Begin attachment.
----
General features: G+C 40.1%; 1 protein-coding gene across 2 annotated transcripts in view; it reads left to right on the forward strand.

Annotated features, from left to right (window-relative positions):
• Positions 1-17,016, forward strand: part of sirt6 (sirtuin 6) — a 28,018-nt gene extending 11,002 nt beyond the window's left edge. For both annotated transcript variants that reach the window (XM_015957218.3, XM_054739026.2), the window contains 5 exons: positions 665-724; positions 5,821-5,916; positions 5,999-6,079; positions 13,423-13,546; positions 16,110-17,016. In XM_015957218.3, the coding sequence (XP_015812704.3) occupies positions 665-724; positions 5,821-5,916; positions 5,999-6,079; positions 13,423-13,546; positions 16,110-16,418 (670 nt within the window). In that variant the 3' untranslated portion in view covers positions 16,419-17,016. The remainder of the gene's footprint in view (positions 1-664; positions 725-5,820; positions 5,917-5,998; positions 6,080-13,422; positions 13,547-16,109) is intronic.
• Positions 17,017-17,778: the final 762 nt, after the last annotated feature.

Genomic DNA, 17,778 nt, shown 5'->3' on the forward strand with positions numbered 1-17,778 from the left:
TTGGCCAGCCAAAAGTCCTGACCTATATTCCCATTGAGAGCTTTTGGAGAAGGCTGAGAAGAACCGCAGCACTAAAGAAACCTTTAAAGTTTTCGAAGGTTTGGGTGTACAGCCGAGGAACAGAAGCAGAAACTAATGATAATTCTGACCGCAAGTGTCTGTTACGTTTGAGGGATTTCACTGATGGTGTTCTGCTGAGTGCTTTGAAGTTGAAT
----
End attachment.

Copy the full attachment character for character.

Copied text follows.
General features: G+C 40.1%; 1 protein-coding gene across 2 annotated transcripts in view; it reads left to right on the forward strand.

Annotated features, from left to right (window-relative positions):
• Positions 1-17,016, forward strand: part of sirt6 (sirtuin 6) — a 28,018-nt gene extending 11,002 nt beyond the window's left edge. For both annotated transcript variants that reach the window (XM_015957218.3, XM_054739026.2), the window contains 5 exons: positions 665-724; positions 5,821-5,916; positions 5,999-6,079; positions 13,423-13,546; positions 16,110-17,016. In XM_015957218.3, the coding sequence (XP_015812704.3) occupies positions 665-724; positions 5,821-5,916; positions 5,999-6,079; positions 13,423-13,546; positions 16,110-16,418 (670 nt within the window). In that variant the 3' untranslated portion in view covers positions 16,419-17,016. The remainder of the gene's footprint in view (positions 1-664; positions 725-5,820; positions 5,917-5,998; positions 6,080-13,422; positions 13,547-16,109) is intronic.
• Positions 17,017-17,778: the final 762 nt, after the last annotated feature.

Genomic DNA, 17,778 nt, shown 5'->3' on the forward strand with positions numbered 1-17,778 from the left:
TTGGCCAGCCAAAAGTCCTGACCTATATTCCCATTGAGAGCTTTTGGAGAAGGCTGAGAAGAACCGCAGCACTAAAGAAACCTTTAAAGTTTTCGAAGGTTTGGGTGTACAGCCGAGGAACAGAAGCAGAAACTAATGATAATTCTGACCGCAAGTGTCTGTTACGTTTGAGGGATTTCACTGATGGTGTTCTGCTGAGTGCTTTGAAGTTGAAT